This decision represents a significant pro-employer arbitration and class action ruling, at least for now. It also creates a split among California appellate courts on the enforceability of waivers of PAGA representative claims, such that future California Supreme Court review is likely. Thus, employers should carefully consider the potential benefits and pitfalls of such waivers, with the guidance of seasoned legal counsel, before implementing class or representative action waivers.
On May 30, 2012, the National Labor Relations Board's Office of General Counsel issued its third guidance memorandum on social media and the workplace, this time specifically focusing on employer policy language. By way of background, an employer's social media policy may violate Section 8(a)(1) of the National Labor Relations Act ("NLRA") if it would reasonably tend to chill an employee's exercise of Section 7 rights. This concept applies to even nonunionized workforces. Employers may glean the following key points from the latest memorandum:
- Any provision that may reasonably be understood by an employee to prohibit protected activity, such that the activity would be chilled, will run afoul of the NLRA. The General Counsel has applied this concept broadly to find unlawful provisions that, without further explanation, prohibit the release of "confidential information" or “non-public company information," require employees to obtain employer permission before posting or communicating with the media, prohibit "disparaging" or "defamatory" comments or "offensive, demeaning, abusive or inappropriate remarks," instruct employees to "think carefully" before "'friending' co-workers," or require employees to report "unusual or inappropriate internal social media activity."
- Using specific examples to better define provisions that could be ambiguous or interpreted too broadly may reign in otherwise overbroad provisions. Thus, in the sample policy (referenced below), a provision the required employees to be "respectful" and "fair and courteous" in posting to social media could have been overbroad. However, the provision went on to advise employees to avoid posts that could be viewed as "malicious, obscene, threatening or intimidating" and explained that prohibited postings would include "offensive posts meant to intentionally harm someone's reputation" or posts that could contribute to an unlawful hostile work environment. This further detail, according to the General Counsel, addressed legitimate employer concerns without burdening an employee's Section 7 rights.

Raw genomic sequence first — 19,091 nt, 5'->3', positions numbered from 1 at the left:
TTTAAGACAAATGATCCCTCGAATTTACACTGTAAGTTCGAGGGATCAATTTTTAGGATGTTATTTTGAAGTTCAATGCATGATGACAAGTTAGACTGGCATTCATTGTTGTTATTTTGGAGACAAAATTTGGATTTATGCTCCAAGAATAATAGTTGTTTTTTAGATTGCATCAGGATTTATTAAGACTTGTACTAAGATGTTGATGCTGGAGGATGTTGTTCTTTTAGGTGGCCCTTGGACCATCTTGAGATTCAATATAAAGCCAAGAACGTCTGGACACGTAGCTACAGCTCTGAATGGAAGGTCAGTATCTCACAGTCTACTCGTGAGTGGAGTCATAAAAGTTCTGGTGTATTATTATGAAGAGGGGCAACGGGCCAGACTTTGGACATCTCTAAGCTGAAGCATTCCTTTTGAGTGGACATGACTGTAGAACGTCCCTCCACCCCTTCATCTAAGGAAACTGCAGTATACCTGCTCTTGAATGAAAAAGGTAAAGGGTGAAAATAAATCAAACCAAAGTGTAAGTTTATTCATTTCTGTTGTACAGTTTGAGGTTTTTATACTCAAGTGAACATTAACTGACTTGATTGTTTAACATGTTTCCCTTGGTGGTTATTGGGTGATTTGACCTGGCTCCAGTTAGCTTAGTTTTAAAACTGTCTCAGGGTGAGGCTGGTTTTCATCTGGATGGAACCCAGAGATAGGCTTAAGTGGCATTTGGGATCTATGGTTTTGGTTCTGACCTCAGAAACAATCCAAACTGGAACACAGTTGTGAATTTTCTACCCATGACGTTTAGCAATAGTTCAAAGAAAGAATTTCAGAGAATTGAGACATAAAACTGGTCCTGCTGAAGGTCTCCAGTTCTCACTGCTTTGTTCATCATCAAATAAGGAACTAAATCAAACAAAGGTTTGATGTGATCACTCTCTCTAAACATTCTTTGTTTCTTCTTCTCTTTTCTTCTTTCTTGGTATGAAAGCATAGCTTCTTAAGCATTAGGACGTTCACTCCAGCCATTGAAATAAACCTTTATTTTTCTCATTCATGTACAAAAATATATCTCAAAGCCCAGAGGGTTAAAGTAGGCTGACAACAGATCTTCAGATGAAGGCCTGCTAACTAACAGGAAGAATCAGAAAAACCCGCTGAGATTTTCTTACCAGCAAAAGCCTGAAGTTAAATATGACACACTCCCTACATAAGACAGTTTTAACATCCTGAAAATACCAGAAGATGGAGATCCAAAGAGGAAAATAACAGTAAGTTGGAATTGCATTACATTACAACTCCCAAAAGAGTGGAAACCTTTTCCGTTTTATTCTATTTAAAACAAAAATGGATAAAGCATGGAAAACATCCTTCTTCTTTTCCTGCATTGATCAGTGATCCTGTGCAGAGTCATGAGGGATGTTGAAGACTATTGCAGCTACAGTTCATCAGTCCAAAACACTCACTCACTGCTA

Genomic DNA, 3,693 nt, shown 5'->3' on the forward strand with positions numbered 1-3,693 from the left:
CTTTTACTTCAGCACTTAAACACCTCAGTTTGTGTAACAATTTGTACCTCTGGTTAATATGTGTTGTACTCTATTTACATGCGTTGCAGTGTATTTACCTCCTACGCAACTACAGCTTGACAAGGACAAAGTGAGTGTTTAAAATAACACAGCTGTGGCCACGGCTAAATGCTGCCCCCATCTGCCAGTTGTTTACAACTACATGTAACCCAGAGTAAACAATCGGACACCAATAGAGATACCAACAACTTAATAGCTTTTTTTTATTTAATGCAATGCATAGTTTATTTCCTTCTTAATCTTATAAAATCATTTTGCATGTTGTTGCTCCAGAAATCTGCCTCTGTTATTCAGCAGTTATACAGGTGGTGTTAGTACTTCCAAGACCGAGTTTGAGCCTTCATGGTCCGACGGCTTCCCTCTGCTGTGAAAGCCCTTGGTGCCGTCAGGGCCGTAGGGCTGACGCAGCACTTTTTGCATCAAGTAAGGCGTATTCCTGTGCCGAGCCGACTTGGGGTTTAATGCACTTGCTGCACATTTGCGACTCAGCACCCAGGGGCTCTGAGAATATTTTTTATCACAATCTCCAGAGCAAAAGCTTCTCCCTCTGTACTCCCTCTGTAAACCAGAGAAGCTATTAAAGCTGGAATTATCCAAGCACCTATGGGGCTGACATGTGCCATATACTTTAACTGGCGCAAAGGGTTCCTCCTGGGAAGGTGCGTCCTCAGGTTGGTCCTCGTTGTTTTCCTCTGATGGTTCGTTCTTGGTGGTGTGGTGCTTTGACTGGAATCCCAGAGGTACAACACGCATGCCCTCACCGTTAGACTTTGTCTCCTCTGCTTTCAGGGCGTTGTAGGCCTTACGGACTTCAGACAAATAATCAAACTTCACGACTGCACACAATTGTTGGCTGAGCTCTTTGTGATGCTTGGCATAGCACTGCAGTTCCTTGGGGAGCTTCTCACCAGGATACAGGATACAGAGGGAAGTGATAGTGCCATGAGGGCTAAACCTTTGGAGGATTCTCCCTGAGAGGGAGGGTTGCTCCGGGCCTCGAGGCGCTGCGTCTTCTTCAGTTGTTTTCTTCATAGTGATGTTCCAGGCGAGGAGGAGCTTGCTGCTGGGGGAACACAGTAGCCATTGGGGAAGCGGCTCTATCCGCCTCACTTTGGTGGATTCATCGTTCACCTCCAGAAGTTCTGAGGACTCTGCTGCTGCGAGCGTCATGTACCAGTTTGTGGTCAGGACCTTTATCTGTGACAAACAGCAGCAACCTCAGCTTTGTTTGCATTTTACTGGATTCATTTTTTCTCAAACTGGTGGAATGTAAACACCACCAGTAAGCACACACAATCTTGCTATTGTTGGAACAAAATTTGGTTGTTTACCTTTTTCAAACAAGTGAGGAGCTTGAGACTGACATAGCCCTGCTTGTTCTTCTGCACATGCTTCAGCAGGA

- A savings clause providing that the social media policy will not be interpreted or enforced in a way that will interfere with concerted activity or other conduct protected by the NLRA is highly unlikely to save an otherwise problematic social media clause. The General Counsel has repeatedly reasoned that employees are not expected to know the scope of their rights or, where an activity is explicitly not allowed by the policy, to assume that the savings clause overrides the prohibition.
- The General Counsel provided an example of a lawful social media policy, reportedly from Wal-Mart, along with commentary on key aspects of the policy. Employers preparing a new policy or reviewing an established one should review this policy as part of their consideration process; however, they should do so with a critical eye. No one policy is the right fit for every organization. Further, aspects of the policy appear to be inconsistent with discussion earlier in the memorandum. Thus, the policy should not be adopted wholesale simply because the General Counsel has offered it up.
While potentially helpful guidance, the memorandum and opinions on which it reports are not binding NLRB precedent; rather, they comprise the Office of the General Counsel's position used for determining whether to prosecute an unfair labor charge. While these positions may reasonably be construed as unreasonable or otherwise subject to challenge, employers should nevertheless carefully consider this guidance when implementing a new or revised social media policy.
Employee Entitled to Commissions Earned on Improperly-Assigned Account